Convicts can go to work for a living.
Or they can go to school and acquire the skills to land a job when they get out.
Or they can do both, work and learn.
But no longer can criminals in prison do nothing to earn their keep and improve themselves. Or they will get no cable television. No special recreational privileges. No family visits.
In other words, they will be treated like the rest of us.
At least, that is the intent of a prison reform bill breezing through the Washington State Legislature.
In addition to motivating criminals to make an effort to rehabilitate themselves, reformers hope to instill some sense of responsibility and accountability.
Business leaders and labor leaders alike are behind the move to teach criminals a lesson, so that fewer ex-cons go back to prison again and again.
But neither business leaders nor labor leaders want prison inmates taking jobs away from the private sector. This is one of the few things upon which management and unions agree.
So, while they deplore the societal costs of continuing to coddle and idle criminals, there are mixed feelings in the state’s workplaces about prison work reforms.
Indeed, quite a number of business and labor interests - including such powerful forces as the construction industry and state employees union - testified against or voiced concerns about proposed changes in prison work practices.
A legislative aide who helped write the bill explained to me their resistance this way: “What if management began hiring and training convicts to write and edit your newspaper?”
Don Brunell of the Association of Washington Business acknowledges the business community’s misgivings. “On one hand we don’t want prison labor competing unfairly against some of our businesses and industries,” says the president of the influential and progressive business lobby.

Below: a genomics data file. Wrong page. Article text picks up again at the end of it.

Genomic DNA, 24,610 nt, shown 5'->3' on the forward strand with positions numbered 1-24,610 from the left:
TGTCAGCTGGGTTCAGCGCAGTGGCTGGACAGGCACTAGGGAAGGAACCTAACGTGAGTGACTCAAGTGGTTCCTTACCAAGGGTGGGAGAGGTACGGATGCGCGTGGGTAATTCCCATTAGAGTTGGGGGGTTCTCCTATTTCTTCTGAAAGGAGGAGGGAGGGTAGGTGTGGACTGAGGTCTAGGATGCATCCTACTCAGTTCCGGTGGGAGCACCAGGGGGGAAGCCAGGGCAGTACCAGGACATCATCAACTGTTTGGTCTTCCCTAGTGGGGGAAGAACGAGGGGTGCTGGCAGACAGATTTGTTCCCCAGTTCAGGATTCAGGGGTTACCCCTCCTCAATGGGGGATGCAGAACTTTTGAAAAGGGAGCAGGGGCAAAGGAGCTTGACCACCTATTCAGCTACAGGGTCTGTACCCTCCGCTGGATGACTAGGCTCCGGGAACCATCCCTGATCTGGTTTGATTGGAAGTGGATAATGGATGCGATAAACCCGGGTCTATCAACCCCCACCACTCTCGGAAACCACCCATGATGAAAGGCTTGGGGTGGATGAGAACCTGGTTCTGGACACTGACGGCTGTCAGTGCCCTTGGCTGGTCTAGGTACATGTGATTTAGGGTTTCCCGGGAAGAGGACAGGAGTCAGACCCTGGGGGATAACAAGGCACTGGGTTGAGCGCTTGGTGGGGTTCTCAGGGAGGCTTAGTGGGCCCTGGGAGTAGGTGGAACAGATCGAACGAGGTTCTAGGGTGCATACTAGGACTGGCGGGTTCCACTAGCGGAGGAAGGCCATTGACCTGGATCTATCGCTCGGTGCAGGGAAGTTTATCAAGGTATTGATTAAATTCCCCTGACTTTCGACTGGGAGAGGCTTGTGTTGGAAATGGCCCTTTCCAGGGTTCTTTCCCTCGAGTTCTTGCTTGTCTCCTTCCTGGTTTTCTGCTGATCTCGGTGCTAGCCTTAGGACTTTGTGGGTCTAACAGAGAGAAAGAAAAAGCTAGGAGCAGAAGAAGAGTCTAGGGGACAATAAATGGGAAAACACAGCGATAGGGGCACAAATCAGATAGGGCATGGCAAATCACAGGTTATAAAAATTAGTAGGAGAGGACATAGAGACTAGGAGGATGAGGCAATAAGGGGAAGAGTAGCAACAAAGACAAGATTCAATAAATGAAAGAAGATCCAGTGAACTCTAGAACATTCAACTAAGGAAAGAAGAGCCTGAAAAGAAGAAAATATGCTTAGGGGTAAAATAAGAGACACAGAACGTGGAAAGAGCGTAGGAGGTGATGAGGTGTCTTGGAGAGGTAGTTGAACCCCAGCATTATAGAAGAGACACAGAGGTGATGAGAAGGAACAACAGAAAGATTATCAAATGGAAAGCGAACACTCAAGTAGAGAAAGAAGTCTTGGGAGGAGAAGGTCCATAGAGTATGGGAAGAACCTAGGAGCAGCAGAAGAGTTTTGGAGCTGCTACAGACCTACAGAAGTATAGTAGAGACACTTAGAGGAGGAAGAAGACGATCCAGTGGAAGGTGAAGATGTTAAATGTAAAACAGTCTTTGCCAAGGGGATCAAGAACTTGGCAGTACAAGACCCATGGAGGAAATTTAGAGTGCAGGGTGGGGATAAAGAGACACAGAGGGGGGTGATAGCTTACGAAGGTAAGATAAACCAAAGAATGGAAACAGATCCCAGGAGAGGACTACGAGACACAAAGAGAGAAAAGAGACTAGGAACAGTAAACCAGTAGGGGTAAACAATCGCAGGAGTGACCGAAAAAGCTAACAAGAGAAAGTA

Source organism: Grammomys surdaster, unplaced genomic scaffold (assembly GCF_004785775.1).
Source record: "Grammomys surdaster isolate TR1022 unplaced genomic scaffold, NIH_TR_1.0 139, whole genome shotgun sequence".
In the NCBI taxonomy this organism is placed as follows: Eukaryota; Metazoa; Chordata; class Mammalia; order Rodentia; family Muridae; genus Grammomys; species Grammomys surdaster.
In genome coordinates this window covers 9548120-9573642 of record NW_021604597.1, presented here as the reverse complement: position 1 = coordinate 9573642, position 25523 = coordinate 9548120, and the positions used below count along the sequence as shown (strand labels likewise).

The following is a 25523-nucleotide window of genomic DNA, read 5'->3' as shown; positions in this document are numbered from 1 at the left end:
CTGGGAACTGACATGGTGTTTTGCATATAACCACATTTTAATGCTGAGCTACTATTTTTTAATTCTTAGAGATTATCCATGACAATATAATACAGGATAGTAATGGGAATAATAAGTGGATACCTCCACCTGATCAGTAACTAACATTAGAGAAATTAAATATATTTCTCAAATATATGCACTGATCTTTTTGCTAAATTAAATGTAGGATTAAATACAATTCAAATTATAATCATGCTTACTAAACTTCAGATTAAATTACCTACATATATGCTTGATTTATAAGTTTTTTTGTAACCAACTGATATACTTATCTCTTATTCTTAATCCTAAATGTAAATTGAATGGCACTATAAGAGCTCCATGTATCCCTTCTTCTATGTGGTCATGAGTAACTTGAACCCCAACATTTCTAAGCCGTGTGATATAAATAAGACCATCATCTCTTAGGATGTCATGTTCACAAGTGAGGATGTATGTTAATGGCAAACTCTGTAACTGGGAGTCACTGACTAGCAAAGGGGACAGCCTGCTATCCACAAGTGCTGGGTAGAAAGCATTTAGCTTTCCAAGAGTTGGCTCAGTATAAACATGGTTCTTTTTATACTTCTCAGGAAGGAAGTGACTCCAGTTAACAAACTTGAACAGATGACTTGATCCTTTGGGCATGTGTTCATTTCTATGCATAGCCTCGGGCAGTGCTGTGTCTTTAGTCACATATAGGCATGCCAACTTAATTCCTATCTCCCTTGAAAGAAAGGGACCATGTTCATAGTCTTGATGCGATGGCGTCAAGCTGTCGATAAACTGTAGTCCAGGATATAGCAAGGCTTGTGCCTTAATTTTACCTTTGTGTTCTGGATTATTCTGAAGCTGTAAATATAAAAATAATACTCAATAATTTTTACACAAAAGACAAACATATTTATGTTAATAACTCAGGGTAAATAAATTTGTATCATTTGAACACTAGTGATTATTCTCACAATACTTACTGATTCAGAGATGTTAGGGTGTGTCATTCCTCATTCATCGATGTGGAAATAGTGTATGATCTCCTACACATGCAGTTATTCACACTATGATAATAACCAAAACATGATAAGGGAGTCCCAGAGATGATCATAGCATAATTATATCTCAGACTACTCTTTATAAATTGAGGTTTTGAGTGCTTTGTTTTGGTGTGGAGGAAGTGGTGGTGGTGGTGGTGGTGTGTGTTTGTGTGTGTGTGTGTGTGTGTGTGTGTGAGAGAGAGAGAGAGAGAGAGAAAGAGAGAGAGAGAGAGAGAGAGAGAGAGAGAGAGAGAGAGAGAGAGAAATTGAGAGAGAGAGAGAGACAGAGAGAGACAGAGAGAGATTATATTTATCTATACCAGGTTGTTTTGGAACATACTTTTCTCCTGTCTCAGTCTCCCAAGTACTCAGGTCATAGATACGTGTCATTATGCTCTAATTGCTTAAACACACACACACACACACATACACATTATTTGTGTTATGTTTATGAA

“On the other hand,” he says, “there have to be rehabilitation and incentives for inmates. We don’t want to have to pay for criminals to do nothing except just lift weights all day. But …”
Yeah. What are the answers?
“I don’t know,” admits Brunell. “I don’t even know the right questions to ask to get answers.”
And government bureaucrats, what do they want? Well, they claim it will cost too much to make more criminals in prison work. Feature that.
As to the general public, citizens just want an end to all the hem-hawing and buck-passing.
For a change, say Republican lawmakers Ida Ballasiotes of Mercer Island and Mark Schoesler of Ritzville, the citizens are going to get action.
Ballasiotes chairs the House Corrections Committee and is a principal architect of House Bill 2010. Schoesler is a key mover and shaker.
The legislation has cleared Ballasiotes’ committee and, heading into the weekend, was expected to come up for a vote of the full House any minute.
Schoesler and Ballasiotes predict the measure will pass both houses forthwith and be signed into law by the governor.
Says Ballasiotes, “It’s pretty hard to argue with the thrust of this legislation.”
It reads, in part, “The Legislature believes that by implementing a corrections management philosophy that mirrors the incentives, goals, morals, and values that guide our society and its lawabiding citizens, offenders will be less likely to re-offend. And public expectations of criminals receiving their just desserts can be realized.
“The focus of this corrections management philosophy is accountability and responsibility, both for the prison inmates and also for the public servants charged with running our correctional institutions.
“The responsibility for criminal activity should fall squarely on the criminal.
“Society should not have to pay the price for crimes twice - once for the criminal activities and again by feeding them and housing them, often in a fashion better than law-abiding working families in the community.”
Yup, it’s hard to argue with that.
As to the conflicting concerns expressed by divergent interests, Ballasiotes says she is confident, “We can work it out.”
Best of luck.
The following fields overflowed: CREDIT = Frank Bartel The Spokesman-Review
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